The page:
The Country Music Association Awards, or CMA’s are nigh upon us, and set to transpire on Wednesday, November 5th. And to get you all horny for the festivities, it’s been announced that ultra pop star Ariana Grande, and “All About That Bass” overnight sensation Meghan Trainor will be part of this year’s presentation. Miranda Lambert will be performing “All About That Bass” with Trainor, and Ariana will be performing with Little Big Town. Because you know, a country presentation devoid of high-caliber pop stars would be inherently boring and way too country to entice John Q Public to tune in apparently.
Pop stars and other non-country performers are nothing out-of-the-ordinary on the CMA stage, so let’s not make too much of this. Over the last few years, a non-country appearance by a big current star has almost become the norm. Remember when Kid Rock performed on the 2008 CMA Awards, and Lil’ Wayne showed up on stage, not really doing anything but soaking up face time on primetime television? This is all a symptom of country music’s lack of self-esteem and feeling like it needs to apologize for being country and prove it isn’t to win your interest. Instead the genre should be putting its best foot forward during its most prominent event of the year and making new fans by showcasing what it does best, and what makes it unique from the rest of music.
The problem with this particular selection of pop stars is that it speaks to a much deeper dilemma country music is facing, or more aptly, unwilling to face, and that’s why we’re taking critical awards show time from much more worthy country artists and relenting it to female pop stars outside the genre. It’s like when the country industry started nominating Kelly Clarkson for awards out of nowhere because they felt there were no other worthy names. Right now females are dominating the pop charts, holding the top five spots on Billboard’s Hot 100, including Meghan Trainor coming in at #1, Ariana Grande at #5, and lookey there, the artists formerly known as country, Taylor Swift, taking the salutatorian spot at #2.
Meanwhile, where are the women in the country charts? Carrie Underwood’s “Something In The Water” made a valiant showing, cresting at #2. But except for that, there’s not much to be found. Mark my words, the booking of Meghan Trainor and Ariana Grande is directly tied to the genre losing Taylor Swift this year, and needing a high-caliber pop-oriented female artist to compete for viewers. Really, if you’re going to go out and get a pop star, why not Taylor Swift? She’s got a brand new album coming out, and a history with the genre neither Meghan Trainor or Ariana Grande do. But Taylor is making a concerted effort to divest herself from the country mindset, and for reasons it’s hard to fault her for. This all says something very serious about the state of females in country music, and the country industry’s inability to develop female superstars.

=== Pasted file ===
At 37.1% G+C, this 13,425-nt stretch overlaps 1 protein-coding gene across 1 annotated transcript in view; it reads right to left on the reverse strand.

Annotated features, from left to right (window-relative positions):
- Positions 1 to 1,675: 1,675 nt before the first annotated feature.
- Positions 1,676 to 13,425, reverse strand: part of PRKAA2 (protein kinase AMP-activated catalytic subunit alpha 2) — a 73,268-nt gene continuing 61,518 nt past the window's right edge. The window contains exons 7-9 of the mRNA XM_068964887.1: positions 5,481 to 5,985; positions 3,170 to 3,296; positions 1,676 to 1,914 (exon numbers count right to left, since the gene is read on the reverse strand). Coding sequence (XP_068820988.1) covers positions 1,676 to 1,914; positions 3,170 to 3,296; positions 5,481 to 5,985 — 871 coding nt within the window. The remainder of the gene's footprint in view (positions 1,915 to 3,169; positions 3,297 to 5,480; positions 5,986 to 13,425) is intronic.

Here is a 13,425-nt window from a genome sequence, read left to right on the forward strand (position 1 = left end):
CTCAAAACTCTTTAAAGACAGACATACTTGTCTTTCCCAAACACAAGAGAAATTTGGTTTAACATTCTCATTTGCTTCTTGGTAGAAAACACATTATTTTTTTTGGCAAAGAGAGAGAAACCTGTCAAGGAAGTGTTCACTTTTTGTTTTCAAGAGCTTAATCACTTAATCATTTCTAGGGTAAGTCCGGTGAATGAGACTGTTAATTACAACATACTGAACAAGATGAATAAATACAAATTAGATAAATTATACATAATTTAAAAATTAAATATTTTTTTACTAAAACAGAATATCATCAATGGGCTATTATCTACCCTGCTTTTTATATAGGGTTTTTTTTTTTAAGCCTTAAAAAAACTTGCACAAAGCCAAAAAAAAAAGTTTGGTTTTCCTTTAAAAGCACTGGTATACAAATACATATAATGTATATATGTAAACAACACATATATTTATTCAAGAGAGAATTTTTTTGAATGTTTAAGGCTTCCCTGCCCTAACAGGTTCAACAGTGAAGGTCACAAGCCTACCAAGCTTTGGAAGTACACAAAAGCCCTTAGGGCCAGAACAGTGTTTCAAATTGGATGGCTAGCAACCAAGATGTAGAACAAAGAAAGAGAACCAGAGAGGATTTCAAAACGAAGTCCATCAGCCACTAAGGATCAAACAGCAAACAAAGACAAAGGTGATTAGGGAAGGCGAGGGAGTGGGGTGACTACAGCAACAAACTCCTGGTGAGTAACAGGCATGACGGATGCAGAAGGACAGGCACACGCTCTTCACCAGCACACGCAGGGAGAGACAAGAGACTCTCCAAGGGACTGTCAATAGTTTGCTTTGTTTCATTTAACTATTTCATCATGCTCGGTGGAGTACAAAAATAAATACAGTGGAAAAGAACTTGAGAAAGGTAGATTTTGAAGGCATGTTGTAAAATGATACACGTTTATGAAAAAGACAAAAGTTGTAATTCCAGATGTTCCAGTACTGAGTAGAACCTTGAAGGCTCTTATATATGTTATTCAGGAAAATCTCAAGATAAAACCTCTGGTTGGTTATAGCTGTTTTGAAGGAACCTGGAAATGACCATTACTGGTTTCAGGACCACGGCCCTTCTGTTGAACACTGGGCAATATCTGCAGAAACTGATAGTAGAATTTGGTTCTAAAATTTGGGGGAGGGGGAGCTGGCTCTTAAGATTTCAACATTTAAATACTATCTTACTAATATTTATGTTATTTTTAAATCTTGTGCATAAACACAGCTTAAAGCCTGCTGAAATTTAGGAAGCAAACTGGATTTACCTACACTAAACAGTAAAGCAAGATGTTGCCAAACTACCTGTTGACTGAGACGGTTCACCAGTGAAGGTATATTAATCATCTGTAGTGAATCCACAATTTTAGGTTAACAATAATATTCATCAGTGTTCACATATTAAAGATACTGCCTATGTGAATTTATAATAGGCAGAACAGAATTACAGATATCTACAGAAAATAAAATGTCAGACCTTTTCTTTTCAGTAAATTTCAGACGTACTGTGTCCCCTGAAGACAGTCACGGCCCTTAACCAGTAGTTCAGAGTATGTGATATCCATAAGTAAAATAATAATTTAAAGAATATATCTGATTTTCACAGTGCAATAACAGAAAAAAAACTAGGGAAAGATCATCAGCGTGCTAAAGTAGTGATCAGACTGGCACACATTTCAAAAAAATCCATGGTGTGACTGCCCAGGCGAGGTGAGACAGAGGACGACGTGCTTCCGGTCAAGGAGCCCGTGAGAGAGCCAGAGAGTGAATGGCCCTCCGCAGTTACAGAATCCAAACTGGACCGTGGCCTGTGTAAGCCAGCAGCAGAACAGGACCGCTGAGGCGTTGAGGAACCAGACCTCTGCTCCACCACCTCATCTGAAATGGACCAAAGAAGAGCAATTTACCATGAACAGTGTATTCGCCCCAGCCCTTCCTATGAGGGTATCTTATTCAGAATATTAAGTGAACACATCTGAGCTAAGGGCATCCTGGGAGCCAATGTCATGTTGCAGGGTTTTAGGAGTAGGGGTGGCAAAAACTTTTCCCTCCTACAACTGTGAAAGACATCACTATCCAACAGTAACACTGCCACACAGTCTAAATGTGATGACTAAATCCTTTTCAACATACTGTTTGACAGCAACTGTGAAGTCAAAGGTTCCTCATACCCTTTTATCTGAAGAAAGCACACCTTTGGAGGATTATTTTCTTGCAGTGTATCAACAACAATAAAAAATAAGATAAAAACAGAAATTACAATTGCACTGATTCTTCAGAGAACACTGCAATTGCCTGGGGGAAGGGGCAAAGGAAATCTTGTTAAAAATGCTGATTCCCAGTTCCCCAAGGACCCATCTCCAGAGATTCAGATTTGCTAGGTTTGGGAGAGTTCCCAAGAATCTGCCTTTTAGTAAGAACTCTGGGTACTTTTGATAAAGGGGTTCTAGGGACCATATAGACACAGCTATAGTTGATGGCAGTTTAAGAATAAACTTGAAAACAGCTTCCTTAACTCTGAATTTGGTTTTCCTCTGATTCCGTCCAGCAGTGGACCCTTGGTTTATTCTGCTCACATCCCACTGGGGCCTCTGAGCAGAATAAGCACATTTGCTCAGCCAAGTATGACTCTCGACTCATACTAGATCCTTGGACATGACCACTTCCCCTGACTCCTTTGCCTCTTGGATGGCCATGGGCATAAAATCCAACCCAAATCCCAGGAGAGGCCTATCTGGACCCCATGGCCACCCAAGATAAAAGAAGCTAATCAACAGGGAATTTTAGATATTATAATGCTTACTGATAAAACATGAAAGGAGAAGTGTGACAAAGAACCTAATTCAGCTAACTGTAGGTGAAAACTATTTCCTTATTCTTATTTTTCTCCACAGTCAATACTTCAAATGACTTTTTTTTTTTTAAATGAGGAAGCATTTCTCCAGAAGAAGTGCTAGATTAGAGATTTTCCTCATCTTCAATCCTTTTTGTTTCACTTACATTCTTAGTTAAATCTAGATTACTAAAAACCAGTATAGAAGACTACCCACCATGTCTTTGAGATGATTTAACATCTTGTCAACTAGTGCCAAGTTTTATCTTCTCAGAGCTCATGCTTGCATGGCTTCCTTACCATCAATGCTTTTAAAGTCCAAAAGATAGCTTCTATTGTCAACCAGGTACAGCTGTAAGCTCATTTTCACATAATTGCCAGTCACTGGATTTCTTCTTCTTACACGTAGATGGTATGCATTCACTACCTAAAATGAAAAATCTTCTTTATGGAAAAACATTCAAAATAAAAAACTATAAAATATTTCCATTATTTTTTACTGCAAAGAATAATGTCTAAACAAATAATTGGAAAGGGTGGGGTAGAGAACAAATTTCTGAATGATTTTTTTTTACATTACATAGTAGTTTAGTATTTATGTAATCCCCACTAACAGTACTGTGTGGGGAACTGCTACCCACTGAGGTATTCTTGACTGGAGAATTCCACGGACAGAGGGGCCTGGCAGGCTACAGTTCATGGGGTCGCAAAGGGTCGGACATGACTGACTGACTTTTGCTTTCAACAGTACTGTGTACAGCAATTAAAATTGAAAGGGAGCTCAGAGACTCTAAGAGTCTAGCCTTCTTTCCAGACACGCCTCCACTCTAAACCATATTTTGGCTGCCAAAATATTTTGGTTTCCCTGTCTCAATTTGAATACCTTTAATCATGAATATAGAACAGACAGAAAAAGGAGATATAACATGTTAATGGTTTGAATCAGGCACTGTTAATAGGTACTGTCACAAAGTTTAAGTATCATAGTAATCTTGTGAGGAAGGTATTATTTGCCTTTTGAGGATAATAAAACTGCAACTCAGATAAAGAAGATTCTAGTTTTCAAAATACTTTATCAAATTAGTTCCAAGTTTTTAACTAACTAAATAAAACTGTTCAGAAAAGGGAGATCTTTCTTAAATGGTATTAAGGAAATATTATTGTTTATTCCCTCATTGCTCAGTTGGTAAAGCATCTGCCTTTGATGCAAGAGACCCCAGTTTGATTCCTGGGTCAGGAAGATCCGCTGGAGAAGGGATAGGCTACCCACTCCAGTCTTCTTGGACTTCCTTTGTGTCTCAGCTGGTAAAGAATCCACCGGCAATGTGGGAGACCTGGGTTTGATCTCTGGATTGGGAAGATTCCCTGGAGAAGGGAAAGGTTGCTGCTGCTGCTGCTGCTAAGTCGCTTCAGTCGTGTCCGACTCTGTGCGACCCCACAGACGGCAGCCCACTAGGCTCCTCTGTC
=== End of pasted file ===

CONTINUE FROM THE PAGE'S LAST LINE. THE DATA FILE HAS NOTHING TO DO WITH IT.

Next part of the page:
No offense to Ariana Grande or Meghan Trainor whatsoever. In this day and age of country music, Ariana can blow pretty much every single one of country’s weak, Auto-Tuned voices right off the stage save for maybe Carrie Underwood, and it will be refreshing to see an astounding voice perform instead of just another Bro-Country act up there hobbling though a backwards baseball cap white boy rap performance. And Meghan Trainor, who is a Nashville resident, has done something the girls of country have been unable to do heretofore, which is challenge the image-driven, male-dominated landscape with a self-empowering message that captures the zeitgest, regardless of how annoyingly ubiquitous and automated that particular song might be.
But why not give those performance positions to some of country music’s amazing young female talent, or some of the more mature talent that is being shuffled to the side? Maddie & Tae’s “Girl In A Country Song” is no “All About That Bass,” (and their performance on Letterman was pretty terrible), but why not give them the opportunity? How about Lee Ann Womack who has a new album, or Ashley Monroe who has a song out with Blake Shelton? The only way country will ever become independent of the pop world for eyeballs is if it develops its own performers of interest.
The CMA’s job is to promote the Country music industry, and the bump Ariana Grande and Meghan Trainor will receive won’t do that; it will diminish the country focus in a time support for country music’s female artists is needed the most. The CMA stage could make a star on November 5th. But only if they’re given the opportunity.